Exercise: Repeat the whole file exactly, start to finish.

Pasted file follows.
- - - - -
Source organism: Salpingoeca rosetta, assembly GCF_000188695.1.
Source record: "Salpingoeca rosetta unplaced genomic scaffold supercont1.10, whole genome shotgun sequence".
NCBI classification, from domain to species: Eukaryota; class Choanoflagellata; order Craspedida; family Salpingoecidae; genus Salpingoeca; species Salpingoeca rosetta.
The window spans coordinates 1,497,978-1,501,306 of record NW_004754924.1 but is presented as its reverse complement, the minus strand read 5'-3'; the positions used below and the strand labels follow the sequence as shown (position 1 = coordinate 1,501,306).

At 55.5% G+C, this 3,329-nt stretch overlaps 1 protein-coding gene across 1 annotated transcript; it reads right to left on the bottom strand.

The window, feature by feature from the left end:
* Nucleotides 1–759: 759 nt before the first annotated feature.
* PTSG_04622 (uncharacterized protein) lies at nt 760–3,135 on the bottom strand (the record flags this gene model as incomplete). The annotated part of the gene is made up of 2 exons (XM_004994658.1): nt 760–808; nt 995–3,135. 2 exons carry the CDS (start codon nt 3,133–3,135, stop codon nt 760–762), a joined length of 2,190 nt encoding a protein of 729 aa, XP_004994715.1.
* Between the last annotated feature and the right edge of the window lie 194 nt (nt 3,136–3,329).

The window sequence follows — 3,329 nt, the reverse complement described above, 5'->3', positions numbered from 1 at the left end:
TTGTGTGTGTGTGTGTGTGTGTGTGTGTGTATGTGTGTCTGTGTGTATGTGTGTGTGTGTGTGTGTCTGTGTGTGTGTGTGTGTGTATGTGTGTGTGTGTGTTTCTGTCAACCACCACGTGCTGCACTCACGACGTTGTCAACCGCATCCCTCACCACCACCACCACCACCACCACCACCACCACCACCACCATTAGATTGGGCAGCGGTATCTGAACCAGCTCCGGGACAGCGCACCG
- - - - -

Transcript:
Source organism: Salpingoeca rosetta, assembly GCF_000188695.1.
Source record: "Salpingoeca rosetta unplaced genomic scaffold supercont1.10, whole genome shotgun sequence".
NCBI classification, from domain to species: Eukaryota; class Choanoflagellata; order Craspedida; family Salpingoecidae; genus Salpingoeca; species Salpingoeca rosetta.
The window spans coordinates 1,497,978-1,501,306 of record NW_004754924.1 but is presented as its reverse complement, the minus strand read 5'-3'; the positions used below and the strand labels follow the sequence as shown (position 1 = coordinate 1,501,306).

At 55.5% G+C, this 3,329-nt stretch overlaps 1 protein-coding gene across 1 annotated transcript; it reads right to left on the bottom strand.

The window, feature by feature from the left end:
* Nucleotides 1–759: 759 nt before the first annotated feature.
* PTSG_04622 (uncharacterized protein) lies at nt 760–3,135 on the bottom strand (the record flags this gene model as incomplete). The annotated part of the gene is made up of 2 exons (XM_004994658.1): nt 760–808; nt 995–3,135. 2 exons carry the CDS (start codon nt 3,133–3,135, stop codon nt 760–762), a joined length of 2,190 nt encoding a protein of 729 aa, XP_004994715.1.
* Between the last annotated feature and the right edge of the window lie 194 nt (nt 3,136–3,329).

The window sequence follows — 3,329 nt, the reverse complement described above, 5'->3', positions numbered from 1 at the left end:
TTGTGTGTGTGTGTGTGTGTGTGTGTGTGTATGTGTGTCTGTGTGTATGTGTGTGTGTGTGTGTGTCTGTGTGTGTGTGTGTGTGTATGTGTGTGTGTGTGTTTCTGTCAACCACCACGTGCTGCACTCACGACGTTGTCAACCGCATCCCTCACCACCACCACCACCACCACCACCACCACCACCACCACCATTAGATTGGGCAGCGGTATCTGAACCAGCTCCGGGACAGCGCACCG